Ah Um JAzz

Hindustan Times ST (Mumbai) - Brunch - - INDULGE -

IWAS ZERO when Min­gus Ah Um, Charles Min­gus’s land­mark al­bum, was recorded. Min­gus recorded that al­bum in New York over two days in May 1959, on the 5th and 12th (I hit the world four days later; just say­ing!). I was in­tro­duced to jazz late in the day. At home when we were lit­tle, my fa­ther would play western clas­si­cal mu­sic records and very oc­ca­sion­ally a lit­tle bit of jazz. I re­mem­ber the cover of an al­bum he had and liked to play some­times – Ella and Louis that is a dif­fi­cult choice to make. Min­gus’s ca­reer spanned more than 30 years till he died in 1979. And the num­ber of records he made as band­leader, side­man or col­lab­o­ra­tor is huge. I’ve not had the chance to lis­ten to all of them and prob­a­bly will not be able to, but I’m yet to hear a Min­gus al­bum that is not ex­cel­lent. On Min­gus Ah Um, you can hear all of the unique roots that Min­gus put into his pot to stir up and brew his brand of jazz – gospel, blues, clas­si­cal mu­sic and more. When­ever I put on the al­bum and the first tune, Bet­ter Git It In Your Soul be­gins with his bass notes I sit up straight and get trans­fixed. That hap­pened again when I picked out Min­gus Ah Um once again last week. For the al­bum, Min­gus, who was a dif­fi­cult and tem­per­a­men­tal man to work with, had gath­ered a star cast: Ho­race Par­lan on pi­ano, Wil­lie Den­nis trom­bone, Shafi Hadi, Booker Evan and John Handy on sax­o­phones, Dan­nie Rich­mond on drums, and Jimmy Knep­per on trom­bone.

It wasn’t very much after the re­lease of Min­gus Ah Um that Knep­per, an ac­com­plished trom­bon­ist and a friend of Min­gus with whom he’d also co-ar­ranged mu­sic, got a taste of Min­gus’s leg­endary vi­o­lent mood swings. The two were prac­tic­ing in the bassist’s house when Min­gus, in an an­gry out­burst of vi­o­lence, punched Knep­per in the face. This was the sec­ond time Knep­per got punched by Min­gus. The first was once dur­ing a per­for­mance on­stage. This time it was worse.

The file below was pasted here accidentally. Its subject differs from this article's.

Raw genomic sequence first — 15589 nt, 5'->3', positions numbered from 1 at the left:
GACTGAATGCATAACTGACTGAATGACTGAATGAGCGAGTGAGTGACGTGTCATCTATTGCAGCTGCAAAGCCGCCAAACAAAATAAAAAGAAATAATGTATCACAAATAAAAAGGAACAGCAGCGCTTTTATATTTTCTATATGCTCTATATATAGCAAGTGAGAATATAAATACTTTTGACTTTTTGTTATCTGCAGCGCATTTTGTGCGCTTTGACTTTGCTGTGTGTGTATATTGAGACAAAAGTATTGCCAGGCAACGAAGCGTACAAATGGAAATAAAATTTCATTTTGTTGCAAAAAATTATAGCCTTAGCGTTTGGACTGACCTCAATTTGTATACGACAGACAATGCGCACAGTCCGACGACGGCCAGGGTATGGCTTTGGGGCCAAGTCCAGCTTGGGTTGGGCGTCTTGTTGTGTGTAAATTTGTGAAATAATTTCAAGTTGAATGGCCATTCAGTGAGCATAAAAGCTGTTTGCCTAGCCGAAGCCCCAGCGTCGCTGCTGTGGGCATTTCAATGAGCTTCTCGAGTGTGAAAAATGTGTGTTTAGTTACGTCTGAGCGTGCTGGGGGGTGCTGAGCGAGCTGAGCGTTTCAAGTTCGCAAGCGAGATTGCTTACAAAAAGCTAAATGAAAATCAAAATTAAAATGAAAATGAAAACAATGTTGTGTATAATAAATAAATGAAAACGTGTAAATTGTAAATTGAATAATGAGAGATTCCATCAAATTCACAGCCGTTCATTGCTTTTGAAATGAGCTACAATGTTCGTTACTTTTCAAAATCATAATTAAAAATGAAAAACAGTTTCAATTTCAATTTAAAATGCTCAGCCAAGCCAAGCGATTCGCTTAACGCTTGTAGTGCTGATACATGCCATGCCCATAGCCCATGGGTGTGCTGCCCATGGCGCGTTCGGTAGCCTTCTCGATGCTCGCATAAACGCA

is the French word used to de­scribe the way the fa­cial mus­cles, lips and the mouth are used by mu­si­cians to play wind in­stru­ments, such as the trom­bone Knep­per played. That blow from Min­gus, a big man, dam­aged his em­bouchure and af­fected the way he could play for a cou­ple of years. Sev­eral mu­si­cians were vic­tims of Min­gus’s rage, some­times be­ing sum­mar­ily sacked or pub­licly re­buked. Yet the man’s sheer ge­nius and cre­ativ­ity prob­a­bly atones for all of that. On Min­gus Ah Um, I par­tic­u­larly like Good­bye Pork Pie Hat, a trib­ute to Lester Young, a great sax­o­phon­ist who’d died just be­fore the record­ing of the al­bum. And also Jelly Roll, which namechecks Jelly Roll Morton, an early jazz pi­anist.

When I said I picked out Min­gus Ah Um again last week I was cheat­ing. In fact, I got a cue from an un­likely quar­ter: to be pre­cise, from Jehny Beth (whose orig­i­nal French name is Camille Berthomier). Beth is lead singer of Lon­don-based noise-rock band Sav­ages (if you haven’t heard them, you must!) and does a show on Beats1 Ra­dio called Mak­ing Sense with Jehny Beth. On a re­cent episode, she sur­prised me by play­ing three jazz tunes in suc­ces­sion: Th­elo­nius Monk’s I Sur­ren­der, Dear, Min­gus’s Ti­juana Gift Shop, and a Chet Baker song. That’s how I turned to re-lis­ten, for the umpteenth time, to Min­gus Ah Um. Ah, um. How pleas­ing that can be!

Just a lit­tle co­in­ci­dence about be­fore I wind down: Chet Baker, jazz trum­peter and singer with a soft and gen­tle voice (I’m lis­ten­ing to Chet Baker Live in Italy while I write this), had a ca­reer-long strug­gle with drugs and once got beaten up in Cal­i­for­nia after a gig when he was try­ing to buy drugs. That de­stroyed his

so badly that he had to get fixed with den­tures to get back to play­ing. Baker died at 58 in 1988 in Am­s­ter­dam where his body was found below his ho­tel room win­dow. Ap­par­ently, it was drug-re­lated. Sad.

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Re­vis­it­ing a ge­nius and a very dif­fi­cult man

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